a taxpayer's identity, the nature, source or amount of his income, payments, receipts, deductions, exemptions, credits, assets, liabilities, net worth, tax liability, tax withheld, deficiencies, overassessments, or tax payments, whether the taxpayer's return was, is being, or will be examined or subject to other investigation or processing, or any other data received by, recorded by, prepared by, furnished to, or collected by Secretary with respect to a return or with the determination of the existence, or possible existence, of liability (or the amount thereof) of any person under this title for any tax, penalty, interest, fine, forfeiture, or other imposition, or offense...

26 U.S.C. § 6103(b) (2) (A) (1976 & Supp. V 1981). Criminal penalties attach to the unauthorized disclosure of data as set forth in § 6103. 26 U.S.C. § 7213. In addition to the specified instances where disclosure is authorized, disclosure of data under § 6103 may be made "in a form which cannot be associated with, or otherwise identify, directly or indirectly, a particular taxpayer." § 6103(b) (2).

[8] 26 U.S.C. § 6103(e) (1) (1976 & Supp. V 1981). Individual taxpayers are deemed to have a "material interest" in disclosure of their own return information under section 6103(e) (1).

[9] Even assuming, arguendo that section 6103 must be viewed as a qualifying exempting statute under 5 U.S.C. § 552(b) (3), see e.g. Chamberlain v. Kurtz, 589 F.2d 827 (5th Cir.1979), cert. denied, 444 U.S. 842, 100 S. Ct. 82, 62 L. Ed. 2d 54 (1979), and that judicial review would thus be in accord with the provisions of FOIA, the Court is persuaded after its in camera inspection of the pertinent documents that defendant's non-disclosure is not improper under the criteria of either section 6103 or FOIA Exemption 3.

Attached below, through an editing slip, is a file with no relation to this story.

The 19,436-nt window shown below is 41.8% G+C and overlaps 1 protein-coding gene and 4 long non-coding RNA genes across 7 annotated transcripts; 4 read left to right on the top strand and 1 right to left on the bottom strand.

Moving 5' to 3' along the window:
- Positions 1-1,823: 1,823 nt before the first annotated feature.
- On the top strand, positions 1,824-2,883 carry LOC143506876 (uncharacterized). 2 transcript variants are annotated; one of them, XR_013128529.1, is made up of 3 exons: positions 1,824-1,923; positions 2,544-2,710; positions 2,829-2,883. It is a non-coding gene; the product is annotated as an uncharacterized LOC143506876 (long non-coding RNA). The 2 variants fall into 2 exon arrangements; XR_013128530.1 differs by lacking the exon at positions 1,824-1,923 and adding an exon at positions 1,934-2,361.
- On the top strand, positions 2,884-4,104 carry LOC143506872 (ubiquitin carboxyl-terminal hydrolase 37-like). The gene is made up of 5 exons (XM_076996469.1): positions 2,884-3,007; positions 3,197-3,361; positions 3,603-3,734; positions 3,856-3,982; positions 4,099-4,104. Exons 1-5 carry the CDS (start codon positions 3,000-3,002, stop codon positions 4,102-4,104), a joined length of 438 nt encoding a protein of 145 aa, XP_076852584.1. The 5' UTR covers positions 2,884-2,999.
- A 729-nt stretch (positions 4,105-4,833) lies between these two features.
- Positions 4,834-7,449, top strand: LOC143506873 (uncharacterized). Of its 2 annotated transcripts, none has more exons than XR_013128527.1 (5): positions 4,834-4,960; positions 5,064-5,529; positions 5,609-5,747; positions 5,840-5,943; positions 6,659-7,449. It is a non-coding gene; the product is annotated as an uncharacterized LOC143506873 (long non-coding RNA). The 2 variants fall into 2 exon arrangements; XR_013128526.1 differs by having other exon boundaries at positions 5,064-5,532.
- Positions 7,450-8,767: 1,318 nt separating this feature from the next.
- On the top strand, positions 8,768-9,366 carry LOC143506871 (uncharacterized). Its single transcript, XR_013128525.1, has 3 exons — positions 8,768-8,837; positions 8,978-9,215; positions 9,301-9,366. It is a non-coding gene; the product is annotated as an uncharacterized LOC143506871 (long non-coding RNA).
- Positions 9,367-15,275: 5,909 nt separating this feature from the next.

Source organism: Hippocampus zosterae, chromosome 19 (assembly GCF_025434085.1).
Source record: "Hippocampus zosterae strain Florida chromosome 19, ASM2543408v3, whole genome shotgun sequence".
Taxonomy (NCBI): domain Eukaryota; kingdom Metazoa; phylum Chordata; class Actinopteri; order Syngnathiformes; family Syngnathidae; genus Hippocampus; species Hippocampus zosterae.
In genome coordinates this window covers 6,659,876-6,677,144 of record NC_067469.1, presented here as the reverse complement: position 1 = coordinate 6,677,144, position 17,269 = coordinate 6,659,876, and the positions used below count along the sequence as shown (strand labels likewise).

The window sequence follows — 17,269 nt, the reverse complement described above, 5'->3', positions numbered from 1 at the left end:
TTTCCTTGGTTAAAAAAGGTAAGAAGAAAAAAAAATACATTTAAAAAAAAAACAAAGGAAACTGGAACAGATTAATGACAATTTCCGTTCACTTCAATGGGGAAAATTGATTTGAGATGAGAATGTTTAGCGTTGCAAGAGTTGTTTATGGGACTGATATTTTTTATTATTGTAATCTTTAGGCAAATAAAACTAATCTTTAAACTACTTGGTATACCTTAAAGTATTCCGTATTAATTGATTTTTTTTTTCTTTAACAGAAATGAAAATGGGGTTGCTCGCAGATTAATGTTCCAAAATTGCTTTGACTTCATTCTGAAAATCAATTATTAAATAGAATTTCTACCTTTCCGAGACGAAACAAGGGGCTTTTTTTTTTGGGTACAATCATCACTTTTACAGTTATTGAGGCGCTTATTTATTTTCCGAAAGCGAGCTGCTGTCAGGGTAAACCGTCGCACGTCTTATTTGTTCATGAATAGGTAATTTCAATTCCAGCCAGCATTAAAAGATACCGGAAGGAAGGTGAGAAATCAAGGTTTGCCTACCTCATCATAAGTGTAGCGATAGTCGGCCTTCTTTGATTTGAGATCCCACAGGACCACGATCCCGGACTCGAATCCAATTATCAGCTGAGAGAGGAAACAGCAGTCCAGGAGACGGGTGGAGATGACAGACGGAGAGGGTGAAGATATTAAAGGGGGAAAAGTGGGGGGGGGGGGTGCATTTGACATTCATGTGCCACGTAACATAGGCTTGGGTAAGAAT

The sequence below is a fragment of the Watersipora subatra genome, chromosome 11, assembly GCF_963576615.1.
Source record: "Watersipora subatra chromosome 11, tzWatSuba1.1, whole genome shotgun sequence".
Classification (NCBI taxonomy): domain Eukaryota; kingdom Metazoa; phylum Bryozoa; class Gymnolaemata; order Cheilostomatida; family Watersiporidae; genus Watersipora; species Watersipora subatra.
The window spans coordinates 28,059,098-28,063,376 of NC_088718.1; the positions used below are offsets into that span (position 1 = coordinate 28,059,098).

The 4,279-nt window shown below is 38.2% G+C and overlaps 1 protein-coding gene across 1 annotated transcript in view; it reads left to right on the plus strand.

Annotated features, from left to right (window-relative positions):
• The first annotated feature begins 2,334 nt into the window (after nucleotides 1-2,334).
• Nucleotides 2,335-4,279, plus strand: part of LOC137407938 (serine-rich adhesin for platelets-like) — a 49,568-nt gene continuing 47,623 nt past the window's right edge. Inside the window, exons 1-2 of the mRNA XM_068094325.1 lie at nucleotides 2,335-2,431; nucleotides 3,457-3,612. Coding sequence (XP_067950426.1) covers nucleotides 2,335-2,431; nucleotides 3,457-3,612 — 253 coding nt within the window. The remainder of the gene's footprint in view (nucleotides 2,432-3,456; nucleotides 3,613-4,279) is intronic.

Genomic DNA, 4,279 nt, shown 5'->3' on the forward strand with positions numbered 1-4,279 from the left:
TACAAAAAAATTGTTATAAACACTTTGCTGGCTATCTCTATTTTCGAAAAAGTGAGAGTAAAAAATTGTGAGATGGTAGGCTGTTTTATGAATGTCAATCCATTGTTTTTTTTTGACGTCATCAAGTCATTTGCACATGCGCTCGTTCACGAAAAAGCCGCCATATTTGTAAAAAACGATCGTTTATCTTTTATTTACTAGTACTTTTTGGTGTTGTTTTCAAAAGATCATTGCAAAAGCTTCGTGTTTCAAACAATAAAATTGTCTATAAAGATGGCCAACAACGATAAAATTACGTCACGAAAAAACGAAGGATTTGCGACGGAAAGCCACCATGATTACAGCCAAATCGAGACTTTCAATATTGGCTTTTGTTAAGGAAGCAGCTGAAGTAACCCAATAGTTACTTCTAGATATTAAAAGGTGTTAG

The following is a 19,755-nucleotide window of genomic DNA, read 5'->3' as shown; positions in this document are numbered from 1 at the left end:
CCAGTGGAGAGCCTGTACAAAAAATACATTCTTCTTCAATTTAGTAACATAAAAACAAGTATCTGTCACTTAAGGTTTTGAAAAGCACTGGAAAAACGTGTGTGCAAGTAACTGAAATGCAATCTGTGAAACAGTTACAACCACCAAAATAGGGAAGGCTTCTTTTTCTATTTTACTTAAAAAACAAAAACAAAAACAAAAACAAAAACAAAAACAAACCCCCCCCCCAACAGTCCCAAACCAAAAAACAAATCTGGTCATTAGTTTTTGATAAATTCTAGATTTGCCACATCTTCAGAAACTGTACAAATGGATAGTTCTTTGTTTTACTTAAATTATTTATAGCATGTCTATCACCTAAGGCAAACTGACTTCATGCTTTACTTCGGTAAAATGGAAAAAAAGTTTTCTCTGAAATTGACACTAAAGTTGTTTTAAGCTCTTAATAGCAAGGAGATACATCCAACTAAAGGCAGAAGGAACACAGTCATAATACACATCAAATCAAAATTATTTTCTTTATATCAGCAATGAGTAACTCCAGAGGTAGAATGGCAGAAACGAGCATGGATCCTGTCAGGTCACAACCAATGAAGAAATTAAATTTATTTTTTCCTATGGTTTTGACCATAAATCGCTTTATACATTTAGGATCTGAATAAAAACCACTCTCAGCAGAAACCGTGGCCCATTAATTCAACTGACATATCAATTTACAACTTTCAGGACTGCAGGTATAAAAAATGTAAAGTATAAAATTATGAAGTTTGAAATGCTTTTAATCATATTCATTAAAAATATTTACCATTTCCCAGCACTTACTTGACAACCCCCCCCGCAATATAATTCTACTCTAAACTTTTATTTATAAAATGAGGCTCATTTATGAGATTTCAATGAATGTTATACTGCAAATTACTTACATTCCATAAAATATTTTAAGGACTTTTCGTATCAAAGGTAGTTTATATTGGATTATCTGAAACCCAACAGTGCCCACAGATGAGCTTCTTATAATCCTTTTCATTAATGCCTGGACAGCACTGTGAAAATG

[10] Section 6103(c) provides:

The Secretary may, subject to such requirements and conditions as he may prescribe by regulations, disclose the return of any taxpayer, or return information with respect to such taxpayer, to such person or persons as the taxpayer may designate in a written request for or consent to such disclosure, or to any other person at the taxpayer's request to the extent necessary to comply with a request for information or assistance made by the taxpayer to such other person. However, return information shall not be disclosed to such person or persons if the Secretary determines that such disclosure would seriously impair Federal tax administration.

See also 26 U.S.C. § 6103(e) (6) (1976 & Supp. V 1981); 26 C.F.R. § 601.702(c) (4) (ii) (c) (1982).

[11] That plaintiff's contention is without merit is particularly apparent when the absence of any indication by plaintiff of any legal relationship between plaintiff and the third-parties at issue is considered.

[12] The Court also notes that the documents sought by the plaintiff are not summaries or other compilations effected by defendant which might conceivably be lodged at a central site.